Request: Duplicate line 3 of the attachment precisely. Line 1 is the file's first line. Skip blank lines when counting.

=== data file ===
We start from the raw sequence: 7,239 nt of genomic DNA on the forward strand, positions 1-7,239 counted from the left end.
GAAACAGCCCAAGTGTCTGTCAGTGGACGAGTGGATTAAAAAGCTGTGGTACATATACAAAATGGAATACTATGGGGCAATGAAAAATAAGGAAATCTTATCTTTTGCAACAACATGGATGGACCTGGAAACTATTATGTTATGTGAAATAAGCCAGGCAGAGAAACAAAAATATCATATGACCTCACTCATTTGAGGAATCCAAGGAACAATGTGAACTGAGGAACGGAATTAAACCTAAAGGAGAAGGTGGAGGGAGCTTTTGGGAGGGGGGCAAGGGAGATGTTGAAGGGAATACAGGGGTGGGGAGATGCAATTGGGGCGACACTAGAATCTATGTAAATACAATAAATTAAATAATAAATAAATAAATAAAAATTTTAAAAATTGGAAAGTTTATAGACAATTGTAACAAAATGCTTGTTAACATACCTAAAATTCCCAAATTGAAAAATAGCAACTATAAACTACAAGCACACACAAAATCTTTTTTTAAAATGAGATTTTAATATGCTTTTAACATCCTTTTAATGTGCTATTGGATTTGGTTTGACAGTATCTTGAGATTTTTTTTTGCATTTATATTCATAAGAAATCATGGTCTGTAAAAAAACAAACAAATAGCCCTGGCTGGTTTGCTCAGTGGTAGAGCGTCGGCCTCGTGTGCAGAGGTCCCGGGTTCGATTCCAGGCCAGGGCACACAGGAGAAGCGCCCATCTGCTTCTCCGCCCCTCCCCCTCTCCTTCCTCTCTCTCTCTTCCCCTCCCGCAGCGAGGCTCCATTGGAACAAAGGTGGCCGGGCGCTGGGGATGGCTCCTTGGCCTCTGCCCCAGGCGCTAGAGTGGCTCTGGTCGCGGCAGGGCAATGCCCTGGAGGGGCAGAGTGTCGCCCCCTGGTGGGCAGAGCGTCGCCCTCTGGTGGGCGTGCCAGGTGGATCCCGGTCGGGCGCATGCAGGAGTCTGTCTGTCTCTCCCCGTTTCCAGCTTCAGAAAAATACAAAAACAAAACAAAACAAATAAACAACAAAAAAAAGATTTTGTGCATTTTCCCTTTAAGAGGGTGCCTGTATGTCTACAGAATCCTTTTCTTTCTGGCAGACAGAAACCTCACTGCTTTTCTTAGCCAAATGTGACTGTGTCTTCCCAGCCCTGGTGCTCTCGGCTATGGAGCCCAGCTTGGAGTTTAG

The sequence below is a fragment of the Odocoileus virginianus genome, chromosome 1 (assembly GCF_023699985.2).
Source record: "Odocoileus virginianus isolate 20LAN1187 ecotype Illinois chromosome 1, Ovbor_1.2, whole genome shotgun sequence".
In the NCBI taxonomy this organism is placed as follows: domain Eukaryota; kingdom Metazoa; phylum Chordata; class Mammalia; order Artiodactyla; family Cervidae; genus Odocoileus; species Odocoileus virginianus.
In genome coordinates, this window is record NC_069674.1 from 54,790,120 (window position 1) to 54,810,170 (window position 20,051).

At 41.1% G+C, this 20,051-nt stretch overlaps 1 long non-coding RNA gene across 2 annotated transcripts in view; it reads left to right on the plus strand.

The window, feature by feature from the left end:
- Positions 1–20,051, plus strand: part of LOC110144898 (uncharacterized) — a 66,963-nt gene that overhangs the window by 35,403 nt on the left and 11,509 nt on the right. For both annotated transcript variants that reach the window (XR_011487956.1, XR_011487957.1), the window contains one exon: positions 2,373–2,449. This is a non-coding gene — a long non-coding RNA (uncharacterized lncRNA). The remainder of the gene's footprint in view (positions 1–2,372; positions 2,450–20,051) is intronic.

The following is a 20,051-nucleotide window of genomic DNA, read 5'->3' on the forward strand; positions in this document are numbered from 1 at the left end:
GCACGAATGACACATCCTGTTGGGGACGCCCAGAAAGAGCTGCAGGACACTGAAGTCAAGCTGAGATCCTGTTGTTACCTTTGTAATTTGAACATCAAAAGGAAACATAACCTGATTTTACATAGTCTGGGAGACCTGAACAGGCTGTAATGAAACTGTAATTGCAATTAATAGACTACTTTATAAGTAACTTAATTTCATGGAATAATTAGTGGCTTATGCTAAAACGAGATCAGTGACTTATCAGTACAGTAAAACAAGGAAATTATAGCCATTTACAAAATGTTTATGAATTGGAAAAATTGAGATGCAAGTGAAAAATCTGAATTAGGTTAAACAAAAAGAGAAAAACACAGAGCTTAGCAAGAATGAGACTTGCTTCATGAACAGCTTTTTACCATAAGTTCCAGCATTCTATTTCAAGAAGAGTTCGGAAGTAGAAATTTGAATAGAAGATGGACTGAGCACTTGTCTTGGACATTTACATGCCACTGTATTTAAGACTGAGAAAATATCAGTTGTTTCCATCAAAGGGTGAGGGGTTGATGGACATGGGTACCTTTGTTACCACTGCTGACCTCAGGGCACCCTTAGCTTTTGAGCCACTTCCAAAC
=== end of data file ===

The sequence below is a fragment of the Odocoileus virginianus genome, chromosome 1 (assembly GCF_023699985.2).